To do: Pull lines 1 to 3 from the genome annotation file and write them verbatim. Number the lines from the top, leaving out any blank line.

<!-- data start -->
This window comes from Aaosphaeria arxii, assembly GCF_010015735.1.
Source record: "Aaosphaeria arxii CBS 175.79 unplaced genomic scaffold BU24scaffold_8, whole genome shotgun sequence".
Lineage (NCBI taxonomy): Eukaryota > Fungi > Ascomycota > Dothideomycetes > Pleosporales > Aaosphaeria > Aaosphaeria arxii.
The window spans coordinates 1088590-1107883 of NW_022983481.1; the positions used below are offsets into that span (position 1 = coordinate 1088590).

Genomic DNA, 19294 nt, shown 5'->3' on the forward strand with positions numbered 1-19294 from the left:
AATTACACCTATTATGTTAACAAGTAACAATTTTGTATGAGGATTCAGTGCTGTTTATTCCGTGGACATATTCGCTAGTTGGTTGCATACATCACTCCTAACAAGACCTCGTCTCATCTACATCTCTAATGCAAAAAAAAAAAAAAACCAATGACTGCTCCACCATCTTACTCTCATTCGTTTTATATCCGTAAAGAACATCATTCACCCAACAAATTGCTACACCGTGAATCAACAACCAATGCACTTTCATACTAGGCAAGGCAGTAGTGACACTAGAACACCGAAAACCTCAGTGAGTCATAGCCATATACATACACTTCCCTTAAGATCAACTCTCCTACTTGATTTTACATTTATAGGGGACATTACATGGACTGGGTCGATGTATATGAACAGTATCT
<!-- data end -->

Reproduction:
This window comes from Aaosphaeria arxii, assembly GCF_010015735.1.
Source record: "Aaosphaeria arxii CBS 175.79 unplaced genomic scaffold BU24scaffold_8, whole genome shotgun sequence".
Lineage (NCBI taxonomy): Eukaryota > Fungi > Ascomycota > Dothideomycetes > Pleosporales > Aaosphaeria > Aaosphaeria arxii.